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Paradise Lost

John Milton

(1608 - 1674 AD)

Here I include some selected stanzas from the Epic 'Paradise Lost' by John Milton.

The lines, as well as the following biography of the poet, are taken from the Penguin Popular Classics paperback edition.





John Milton (1608 - 74). The most famous epic poet in the English language, Paradise Lost is considered his masterpiece.

John Milton was born at Cheapside in 1608, son of a scrivener. He was educated in Christ's College, Cambridge, where he began writing poetry, and his early verse includes 'On the Morning of Christ's Nativity', the 'Arcades', and the two poems, 'L'Allegro' and 'Il Penseroso'. On leaving Cambridge, Milton studies privately at his father's home, preparing for a future as poet or clergyman. His 'masque', Comus, was performed at Ludlow in 1634, and a year later he moved from Hammersmith to Horton, Buckinghamshire, where he wrote Lycidas, an elegy. For the next twenty years, leading up to the writing of Paradise Lost, his poetic output was limited to sonnets, most famously 'On the late Massacre in Piedmont', on his blindness and on his deceased wife, although which wife is disputed. In the late 1630s Milton travelled abroad, chiefly in Italy, and on his return established himself in London. He turned to politics, becoming an ardent pamphleteer and the first he put his name to, The Reason of Church Government, was published in 1642, the year he married Mary Powell. They temporarily separated and as a result he published The Doctrine and Discipline of Divorce, which made him notorious, and he developed his strong opinions in Tetrachordon, On Education and Areopagitica, respectively covering divorce, education and the liberty of the press. Rejoined by his wife in 1645, she bore him three daughters before her death in 1652, the year their youngest was born and that Milton went totally blind. After a brief second marriage (1656-8), he published The Ready and Easy Way to Establish a Free Commonwealth (1660) in defence of republicanism. However, the Restoration was inevitable, and on its arrival Milton was arrested, fined, and released. In 1663 he married Elizabeth Minshull, who survived him. Returning to the poetic form, he published Paradise Lost in 1667 and its sequel Paradise Regained, together with Samson Agonistes, in 1671. John Milton died of gout in 1674 and is buried beside his father in St Giles', Cripplegate.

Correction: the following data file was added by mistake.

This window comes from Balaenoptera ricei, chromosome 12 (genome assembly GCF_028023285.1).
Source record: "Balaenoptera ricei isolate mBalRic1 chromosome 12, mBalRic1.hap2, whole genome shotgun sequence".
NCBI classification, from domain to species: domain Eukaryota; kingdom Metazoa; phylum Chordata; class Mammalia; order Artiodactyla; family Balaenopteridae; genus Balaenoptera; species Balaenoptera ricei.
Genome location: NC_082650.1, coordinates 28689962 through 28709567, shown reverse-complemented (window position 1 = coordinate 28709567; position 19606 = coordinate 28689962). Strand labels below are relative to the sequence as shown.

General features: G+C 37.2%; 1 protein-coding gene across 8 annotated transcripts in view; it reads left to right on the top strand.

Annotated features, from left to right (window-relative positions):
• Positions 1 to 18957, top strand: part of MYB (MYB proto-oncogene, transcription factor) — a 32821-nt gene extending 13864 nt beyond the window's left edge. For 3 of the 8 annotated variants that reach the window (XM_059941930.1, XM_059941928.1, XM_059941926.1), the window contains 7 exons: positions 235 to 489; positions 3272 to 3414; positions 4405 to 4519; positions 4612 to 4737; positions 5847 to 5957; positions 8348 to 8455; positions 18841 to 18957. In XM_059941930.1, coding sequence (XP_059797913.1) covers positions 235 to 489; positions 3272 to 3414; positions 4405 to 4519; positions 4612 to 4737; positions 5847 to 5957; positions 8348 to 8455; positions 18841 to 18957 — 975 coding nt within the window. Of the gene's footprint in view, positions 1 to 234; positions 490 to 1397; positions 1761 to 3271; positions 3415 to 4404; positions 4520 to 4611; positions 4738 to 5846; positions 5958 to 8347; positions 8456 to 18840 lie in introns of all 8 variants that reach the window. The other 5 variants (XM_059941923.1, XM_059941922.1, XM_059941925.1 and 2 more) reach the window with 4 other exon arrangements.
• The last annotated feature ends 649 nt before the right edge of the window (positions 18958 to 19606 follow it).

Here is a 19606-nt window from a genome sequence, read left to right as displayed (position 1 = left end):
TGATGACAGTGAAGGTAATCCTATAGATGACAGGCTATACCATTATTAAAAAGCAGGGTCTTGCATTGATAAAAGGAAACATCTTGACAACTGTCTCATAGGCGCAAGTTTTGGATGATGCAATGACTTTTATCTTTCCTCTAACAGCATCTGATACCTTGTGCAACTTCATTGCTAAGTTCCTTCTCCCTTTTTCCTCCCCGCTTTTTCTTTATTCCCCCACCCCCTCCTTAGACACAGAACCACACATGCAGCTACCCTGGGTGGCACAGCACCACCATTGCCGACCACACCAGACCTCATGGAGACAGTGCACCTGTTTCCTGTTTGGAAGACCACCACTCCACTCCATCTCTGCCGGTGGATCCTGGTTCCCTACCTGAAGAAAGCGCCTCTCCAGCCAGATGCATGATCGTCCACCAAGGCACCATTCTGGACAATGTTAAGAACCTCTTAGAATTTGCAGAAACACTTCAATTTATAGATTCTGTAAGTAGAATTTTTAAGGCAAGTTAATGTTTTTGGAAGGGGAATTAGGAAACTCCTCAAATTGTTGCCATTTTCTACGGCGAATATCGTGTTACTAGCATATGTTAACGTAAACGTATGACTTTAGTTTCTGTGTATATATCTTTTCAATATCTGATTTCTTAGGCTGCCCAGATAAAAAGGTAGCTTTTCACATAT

Milton's great theme in Paradise Lost is 'to justify the ways of God to men', which developed his controversial poem into a work of genius.



Book I, The Argument

242 - 270

"... Satan, with his Angels, now fallen into Hell--described here not in the Centre, but in a place of utter darkness, fitliest called Chaos. Here Satan, with his Angels lying on the burning lake, thunderstruck and astonished, after a certain space recovers, as from confusion; calls up him who, next in order and dignity, lay by him: they confer of their miserable fall. Satan awakens all his legions, who lay till then in the same manner confounded. They rise: their numbers; array of battle; their chief leaders named, according to the idols known afterwards in Canaan and the countries adjoining. To those Satan directs his speech; comforts them with hope yet of regaining Heaven..."

   'Is this the region, this the soil, the clime,'

Said then the lost Archangel, 'this the seat

That we must change for Heaven, this mournful gloom

For that celestial light? Be it so, since he

Who now is sovran can dispose and bid

What shall be right: farthest from his is best,

Whom reason hath equalled, force hath made supreme

Above his equals. Farewell, happy fields,

Where joy for ever dwells! Hail, horrors! hail,

Infernal World! and thou, profoundest Hell,

Receive thy new possessor -- one who brings

A mind not to be changed by place or time.

The mind is its own place, and in itself

Can make a Heaven of Hell, a Hell of Heaven.

What matter where, if I be still the same,

And what I should be, all but less than he

Whom thunder hath made greater? Here at least

We shall be free; the Almighty hath not built

Here for his envy, will not drive us hence;

Here we may reign secure, and, in my choice,

To reign is worth ambition, though in Hell:

Better to reign in Hell than serve in Heaven.

But wherefore let we then our faithful friends,

The associates and co-partners of our loss,

Lie thus astonished on the oblivious pool,

And call them not to share with us their part

In this unhappy mansion, or once more

With rallied arms to try what may be yet

Regained in Heaven, or what more lost in Hell?'


































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